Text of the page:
This month, all-singing, all-songwriting columnist Lisa looks at the songwriting process and reveals some of her own sources of inspiration
aul Simon once said in an interview that “much of songwriting is simply a mystery” and it definitely seems magical. I’m fascinated by songwriting and love hearing how my favourite artists wrote their great songs – how often it can be an unconscious thing, songs coming to them from nowhere like a gift. Songs can be so powerful, can make you happy, make you cry, evoke memories and transport you to a special moment or time in your life. Here I’m going to share what I do…
I’m a sucker for a great melody so for me, when I write, it’s often the melody or a phrase that comes first. Sometimes this has come when I’ve been doing something else unrelated to music but usually it starts when I’m playing my guitar while singing the melodic idea over and over. I like the rhythmic quality of the guitar and have certain chord progressions I use. I have a fondness for major sevenths and minor sevenths which have a lovely warmth and sweet melancholic quality. I love how on Tapestry, Carole King combines the minor and sunnier major on timeless songs like It’s Too Late and You’ve Got a Friend – very inspiring.
I always have my trusty notebook with me to write down ideas. It becomes a great record of how the song is developing. I try not to record too much on my Dictaphone when I first get something. If I forget all about the melody and remember it later on that’s a great indication that’s it’s memorable. However, lately I’m getting into the habit of singing into my phone or laptop, just in case – hate the thought of losing something that could’ve been a potential hit! When I get a melody that I’m happy with, I then start to develop a theme that I want to sing about. Sometimes I’ll have a specific idea reflecting what I’m going through. When I feel really inspired and have some words and a title, sometimes the song can be very quick to finish. It’s a dream when the process is fast and instinctive, when you write something you’re really excited about and you can’t resist playing it over and over.
“Some of my songs seem to have written themselves”
Obviously sometimes it differs but the lyrics usually come last. Somedays it’s easy and words flow, others take some time for me to feel satisfied with them. Michael Stipe believes you should “trust your unconscious. Allow that to do the real work,” and there’s a lot to be said for following those first instincts. Sometimes a random phrase just comes out, ideas flow and it just feels right.
If the title is interesting and evocative to me, I will use that as inspiration for the theme and include it throughout a song. Some of my songs seem to have written themselves once I’ve gotten the title. My songs Never Was A Yesterday and Makes Your Heart Sing arose while having a conversation with friends. There might be something people say that triggers my imagination and it turns into a song. Another song, Slipstream, felt like an interesting metaphor for striving forward with my career and not getting left behind.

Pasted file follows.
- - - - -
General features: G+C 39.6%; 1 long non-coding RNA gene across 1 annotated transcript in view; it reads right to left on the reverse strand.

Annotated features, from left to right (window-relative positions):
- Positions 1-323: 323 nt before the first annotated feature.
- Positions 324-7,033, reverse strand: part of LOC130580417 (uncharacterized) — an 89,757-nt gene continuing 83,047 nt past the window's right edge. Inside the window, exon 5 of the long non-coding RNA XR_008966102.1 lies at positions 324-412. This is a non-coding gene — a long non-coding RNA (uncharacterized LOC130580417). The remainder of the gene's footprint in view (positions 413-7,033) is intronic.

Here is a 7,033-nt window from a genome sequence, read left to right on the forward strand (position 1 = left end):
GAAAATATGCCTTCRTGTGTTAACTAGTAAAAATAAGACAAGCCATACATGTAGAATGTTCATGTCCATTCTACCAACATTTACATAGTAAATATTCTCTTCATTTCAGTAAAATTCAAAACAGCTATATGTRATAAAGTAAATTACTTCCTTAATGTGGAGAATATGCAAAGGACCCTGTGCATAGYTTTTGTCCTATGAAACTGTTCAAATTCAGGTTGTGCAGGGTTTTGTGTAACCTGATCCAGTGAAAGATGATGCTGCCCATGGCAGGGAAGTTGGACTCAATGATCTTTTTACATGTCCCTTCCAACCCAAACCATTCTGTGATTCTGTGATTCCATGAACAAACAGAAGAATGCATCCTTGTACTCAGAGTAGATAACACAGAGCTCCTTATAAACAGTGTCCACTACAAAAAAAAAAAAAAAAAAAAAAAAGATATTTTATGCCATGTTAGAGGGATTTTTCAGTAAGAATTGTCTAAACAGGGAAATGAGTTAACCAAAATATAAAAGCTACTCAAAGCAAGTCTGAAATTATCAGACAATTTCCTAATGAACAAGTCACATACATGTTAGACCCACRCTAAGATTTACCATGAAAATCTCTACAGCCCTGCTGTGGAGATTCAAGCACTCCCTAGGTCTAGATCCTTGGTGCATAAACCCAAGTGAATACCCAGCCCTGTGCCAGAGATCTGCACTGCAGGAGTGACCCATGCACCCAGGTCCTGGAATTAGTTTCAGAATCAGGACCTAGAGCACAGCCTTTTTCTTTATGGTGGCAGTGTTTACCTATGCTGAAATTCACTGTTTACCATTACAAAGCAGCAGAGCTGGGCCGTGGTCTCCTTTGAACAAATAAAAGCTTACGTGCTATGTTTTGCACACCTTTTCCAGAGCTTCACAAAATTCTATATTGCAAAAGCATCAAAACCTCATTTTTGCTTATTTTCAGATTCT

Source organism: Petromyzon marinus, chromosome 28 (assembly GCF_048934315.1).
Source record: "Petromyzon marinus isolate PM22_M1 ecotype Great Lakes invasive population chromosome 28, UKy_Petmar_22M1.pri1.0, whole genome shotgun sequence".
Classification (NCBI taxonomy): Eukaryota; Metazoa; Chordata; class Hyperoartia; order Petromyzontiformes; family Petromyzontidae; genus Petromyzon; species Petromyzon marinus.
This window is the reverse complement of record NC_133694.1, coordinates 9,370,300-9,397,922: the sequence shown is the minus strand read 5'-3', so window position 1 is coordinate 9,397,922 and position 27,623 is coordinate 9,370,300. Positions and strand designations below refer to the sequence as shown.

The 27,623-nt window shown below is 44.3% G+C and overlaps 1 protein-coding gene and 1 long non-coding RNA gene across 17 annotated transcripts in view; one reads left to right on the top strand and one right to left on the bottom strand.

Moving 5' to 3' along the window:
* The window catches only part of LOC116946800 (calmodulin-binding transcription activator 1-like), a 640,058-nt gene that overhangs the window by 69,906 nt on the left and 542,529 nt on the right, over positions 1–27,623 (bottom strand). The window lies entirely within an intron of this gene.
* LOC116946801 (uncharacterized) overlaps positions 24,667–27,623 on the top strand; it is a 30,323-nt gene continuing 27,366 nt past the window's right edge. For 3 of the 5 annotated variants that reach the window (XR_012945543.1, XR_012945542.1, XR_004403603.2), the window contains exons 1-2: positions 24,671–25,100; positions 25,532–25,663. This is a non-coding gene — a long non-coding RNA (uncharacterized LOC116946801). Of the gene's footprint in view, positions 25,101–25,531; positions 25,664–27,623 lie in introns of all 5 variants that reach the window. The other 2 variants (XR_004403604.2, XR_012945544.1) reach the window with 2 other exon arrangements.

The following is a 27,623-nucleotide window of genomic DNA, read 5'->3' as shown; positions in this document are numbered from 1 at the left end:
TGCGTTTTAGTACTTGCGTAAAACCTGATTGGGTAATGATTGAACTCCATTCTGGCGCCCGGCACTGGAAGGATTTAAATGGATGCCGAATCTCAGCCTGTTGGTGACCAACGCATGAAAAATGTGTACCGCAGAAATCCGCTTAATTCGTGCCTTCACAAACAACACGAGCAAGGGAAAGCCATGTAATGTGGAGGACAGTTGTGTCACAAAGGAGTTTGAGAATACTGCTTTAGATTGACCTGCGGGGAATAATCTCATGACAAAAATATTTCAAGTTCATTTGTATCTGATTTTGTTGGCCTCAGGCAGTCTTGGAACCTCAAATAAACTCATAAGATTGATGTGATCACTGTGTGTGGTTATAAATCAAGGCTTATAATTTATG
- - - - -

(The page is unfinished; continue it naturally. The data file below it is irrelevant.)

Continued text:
Dolly Parton has said in interviews that she’s always written from a personal perspective and her songs connect with fans because of her truthfulness. “The first songs I wrote were gospel songs because it was what I felt and knew.” I write about what’s happening in my life and there’s definitely a personal strand running through most of my songs. New York Song, Summer on the L and Dreaming In Crowds are all inspired by my time living in the Big Apple.
I’ll also feel really inspired after certain books and films that have captured my imagination while other songs have had a more general message. Live Your Life is about chasing your dreams and not letting things stand in your way despite facing setbacks and pain. I’m fascinated by the music business and the nature of fame: When You Come Home looks at the aftermath, someone who has had the adulation and success and lost it.
“It’s important that you visit your worksite every day”
If you’re feeling stuck with your writing, taking a break from a song, letting in breathe and revisiting it later fresh is definitely a good thing. However, Burt Bacharach’s advice is worth keeping in mind: “It’s important that you visit your worksite every day, even if it’s just to improvise, touch the piano, play some chords. Be in touch with your music.” I try to follow that by keeping my notebook and instruments close by in case inspiration strikes.
Neil Young reiterates this importance of keeping at your writing despite other distractions in life and not letting a good song get away. “Once you have an idea with music, nothing else matters but that idea..Your responsibility to the muse is to follow it.” He also stressed that excitement of writing instinctively and how just letting ideas flow can produce the best work, “I’m proudest of my work when it comes really fast [and] I don’t edit it. It’s the purest form of creativity…you just have to be there.”
As songwriters we observe and absorb all that’s around us and as well as being open to inspiration, the key seems to be keeping focus and persisting at it. When everything comes together it feels so rewarding and you never know what gems you’re going to create! I would love to hear about your songwriting process and how your develop your material, is it usually melody or lyrics first for you? Do you prefer to collaborate with others? Drop me a line and share your thoughts…
Regular Songwriting columnist Lisa Redford has been described by BBC Radio 2′s Bob Harris as “one of our finest singer/songwriters.” She has earned acclaim for her heartfelt acoustic music with gorgeous melodies, stunning pure and soulful vocals. Lisa recently released an EP called Reminders, recorded with musician and producer Jeff Hill who has worked with Rufus Wainwright and Teddy Thompson. It has received glowing reviews and BBC radio airplay.